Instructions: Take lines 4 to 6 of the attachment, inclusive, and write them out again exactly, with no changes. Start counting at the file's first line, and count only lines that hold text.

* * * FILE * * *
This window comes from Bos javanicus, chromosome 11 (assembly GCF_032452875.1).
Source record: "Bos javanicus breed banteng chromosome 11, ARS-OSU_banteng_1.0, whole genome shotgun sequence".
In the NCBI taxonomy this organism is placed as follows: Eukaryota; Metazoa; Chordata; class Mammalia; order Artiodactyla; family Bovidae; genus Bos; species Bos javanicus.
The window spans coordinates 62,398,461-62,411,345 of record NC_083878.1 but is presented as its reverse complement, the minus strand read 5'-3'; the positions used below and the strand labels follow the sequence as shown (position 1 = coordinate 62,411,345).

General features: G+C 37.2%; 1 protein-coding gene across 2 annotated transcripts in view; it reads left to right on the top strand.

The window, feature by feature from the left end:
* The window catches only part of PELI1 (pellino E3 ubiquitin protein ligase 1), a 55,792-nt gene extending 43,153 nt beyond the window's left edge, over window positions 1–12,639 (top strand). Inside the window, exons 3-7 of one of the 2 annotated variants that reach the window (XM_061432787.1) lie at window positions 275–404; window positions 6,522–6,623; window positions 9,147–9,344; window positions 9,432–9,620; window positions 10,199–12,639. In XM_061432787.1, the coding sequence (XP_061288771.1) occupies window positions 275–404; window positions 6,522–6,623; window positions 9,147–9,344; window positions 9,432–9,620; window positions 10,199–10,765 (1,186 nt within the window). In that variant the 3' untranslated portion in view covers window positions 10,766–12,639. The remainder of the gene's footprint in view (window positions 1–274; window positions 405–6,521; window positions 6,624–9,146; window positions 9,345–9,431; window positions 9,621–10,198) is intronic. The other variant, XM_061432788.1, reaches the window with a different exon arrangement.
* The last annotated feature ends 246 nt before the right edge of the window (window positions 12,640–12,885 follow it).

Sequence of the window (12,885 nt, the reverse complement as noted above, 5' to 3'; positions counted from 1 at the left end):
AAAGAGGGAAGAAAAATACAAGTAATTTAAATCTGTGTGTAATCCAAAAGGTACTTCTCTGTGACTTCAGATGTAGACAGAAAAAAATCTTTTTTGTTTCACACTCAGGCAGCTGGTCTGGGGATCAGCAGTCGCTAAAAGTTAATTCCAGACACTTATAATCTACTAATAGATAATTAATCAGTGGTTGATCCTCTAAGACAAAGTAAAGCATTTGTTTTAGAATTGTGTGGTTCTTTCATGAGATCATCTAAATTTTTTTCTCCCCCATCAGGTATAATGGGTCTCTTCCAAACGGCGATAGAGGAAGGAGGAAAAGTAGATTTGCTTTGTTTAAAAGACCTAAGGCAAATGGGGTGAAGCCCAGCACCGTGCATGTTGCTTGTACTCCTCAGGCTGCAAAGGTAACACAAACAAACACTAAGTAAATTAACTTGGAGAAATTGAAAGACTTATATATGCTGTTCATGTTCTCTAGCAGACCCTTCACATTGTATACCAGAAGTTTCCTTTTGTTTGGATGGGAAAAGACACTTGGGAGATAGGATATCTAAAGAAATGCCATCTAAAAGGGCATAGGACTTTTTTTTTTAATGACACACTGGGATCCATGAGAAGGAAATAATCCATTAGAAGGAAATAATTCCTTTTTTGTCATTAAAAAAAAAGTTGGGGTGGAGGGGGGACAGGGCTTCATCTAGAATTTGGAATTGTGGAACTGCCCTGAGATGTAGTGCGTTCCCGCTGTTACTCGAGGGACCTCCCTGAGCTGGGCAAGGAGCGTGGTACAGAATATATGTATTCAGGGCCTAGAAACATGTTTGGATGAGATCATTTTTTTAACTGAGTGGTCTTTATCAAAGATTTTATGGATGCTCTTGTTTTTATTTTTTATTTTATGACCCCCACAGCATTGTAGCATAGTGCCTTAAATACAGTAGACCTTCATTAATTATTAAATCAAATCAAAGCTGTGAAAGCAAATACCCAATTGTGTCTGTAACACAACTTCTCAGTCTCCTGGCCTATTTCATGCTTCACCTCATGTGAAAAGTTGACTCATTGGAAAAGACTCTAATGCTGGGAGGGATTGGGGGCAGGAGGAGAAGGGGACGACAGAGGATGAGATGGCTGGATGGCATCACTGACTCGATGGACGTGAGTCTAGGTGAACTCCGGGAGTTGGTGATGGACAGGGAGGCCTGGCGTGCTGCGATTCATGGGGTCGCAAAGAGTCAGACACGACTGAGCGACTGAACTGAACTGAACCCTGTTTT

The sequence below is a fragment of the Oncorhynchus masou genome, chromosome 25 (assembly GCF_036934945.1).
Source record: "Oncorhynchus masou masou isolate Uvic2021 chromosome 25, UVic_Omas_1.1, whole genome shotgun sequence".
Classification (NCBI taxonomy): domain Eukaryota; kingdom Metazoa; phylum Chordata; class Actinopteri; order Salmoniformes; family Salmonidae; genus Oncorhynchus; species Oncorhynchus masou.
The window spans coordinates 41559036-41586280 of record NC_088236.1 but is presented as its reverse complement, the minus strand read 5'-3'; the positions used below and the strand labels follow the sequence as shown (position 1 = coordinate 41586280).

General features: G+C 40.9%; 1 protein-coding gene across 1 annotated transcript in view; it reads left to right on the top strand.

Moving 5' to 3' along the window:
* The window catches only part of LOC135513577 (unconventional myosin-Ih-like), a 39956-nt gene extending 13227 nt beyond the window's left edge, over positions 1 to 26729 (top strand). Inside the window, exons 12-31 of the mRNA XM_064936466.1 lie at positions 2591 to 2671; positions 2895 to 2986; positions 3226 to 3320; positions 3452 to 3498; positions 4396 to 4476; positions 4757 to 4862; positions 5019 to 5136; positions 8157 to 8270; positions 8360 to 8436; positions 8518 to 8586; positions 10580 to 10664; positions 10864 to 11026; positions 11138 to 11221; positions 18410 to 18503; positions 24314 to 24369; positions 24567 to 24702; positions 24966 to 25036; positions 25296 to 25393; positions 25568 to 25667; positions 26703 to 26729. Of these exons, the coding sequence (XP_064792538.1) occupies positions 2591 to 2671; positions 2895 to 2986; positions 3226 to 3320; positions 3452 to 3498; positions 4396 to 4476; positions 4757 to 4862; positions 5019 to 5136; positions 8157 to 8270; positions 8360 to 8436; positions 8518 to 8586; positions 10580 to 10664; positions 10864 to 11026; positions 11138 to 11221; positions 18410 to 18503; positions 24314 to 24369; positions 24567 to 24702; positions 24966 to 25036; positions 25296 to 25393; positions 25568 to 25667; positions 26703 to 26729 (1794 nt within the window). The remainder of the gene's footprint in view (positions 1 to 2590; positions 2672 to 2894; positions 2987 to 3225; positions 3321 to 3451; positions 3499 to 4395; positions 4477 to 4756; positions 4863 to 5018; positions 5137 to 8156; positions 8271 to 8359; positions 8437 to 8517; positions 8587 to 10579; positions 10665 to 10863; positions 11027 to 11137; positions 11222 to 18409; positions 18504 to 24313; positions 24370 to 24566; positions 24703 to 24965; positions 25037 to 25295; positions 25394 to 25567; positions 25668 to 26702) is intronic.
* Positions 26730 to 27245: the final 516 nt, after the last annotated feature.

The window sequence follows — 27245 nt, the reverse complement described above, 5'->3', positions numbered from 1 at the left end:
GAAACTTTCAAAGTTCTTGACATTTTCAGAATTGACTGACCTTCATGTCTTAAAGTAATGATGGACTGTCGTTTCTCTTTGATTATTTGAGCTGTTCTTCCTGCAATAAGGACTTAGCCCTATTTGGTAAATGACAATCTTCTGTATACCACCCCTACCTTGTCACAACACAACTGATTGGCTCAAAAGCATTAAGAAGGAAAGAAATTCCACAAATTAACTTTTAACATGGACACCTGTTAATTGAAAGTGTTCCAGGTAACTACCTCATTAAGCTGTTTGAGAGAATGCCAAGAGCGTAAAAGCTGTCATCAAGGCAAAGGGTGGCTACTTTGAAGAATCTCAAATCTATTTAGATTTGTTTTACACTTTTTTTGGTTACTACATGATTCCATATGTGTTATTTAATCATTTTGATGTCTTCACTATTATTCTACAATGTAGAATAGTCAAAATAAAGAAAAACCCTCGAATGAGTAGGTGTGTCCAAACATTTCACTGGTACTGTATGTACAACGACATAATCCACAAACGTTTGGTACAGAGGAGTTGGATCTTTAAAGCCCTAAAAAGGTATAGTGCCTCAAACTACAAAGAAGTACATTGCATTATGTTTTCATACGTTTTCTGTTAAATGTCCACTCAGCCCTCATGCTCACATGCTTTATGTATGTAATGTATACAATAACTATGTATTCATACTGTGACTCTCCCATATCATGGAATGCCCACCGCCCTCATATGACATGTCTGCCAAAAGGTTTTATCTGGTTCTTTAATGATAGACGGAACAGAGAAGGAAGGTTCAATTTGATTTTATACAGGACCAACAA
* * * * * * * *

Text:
The window spans coordinates 62,398,461-62,411,345 of record NC_083878.1 but is presented as its reverse complement, the minus strand read 5'-3'; the positions used below and the strand labels follow the sequence as shown (position 1 = coordinate 62,411,345).

General features: G+C 37.2%; 1 protein-coding gene across 2 annotated transcripts in view; it reads left to right on the top strand.

The window, feature by feature from the left end: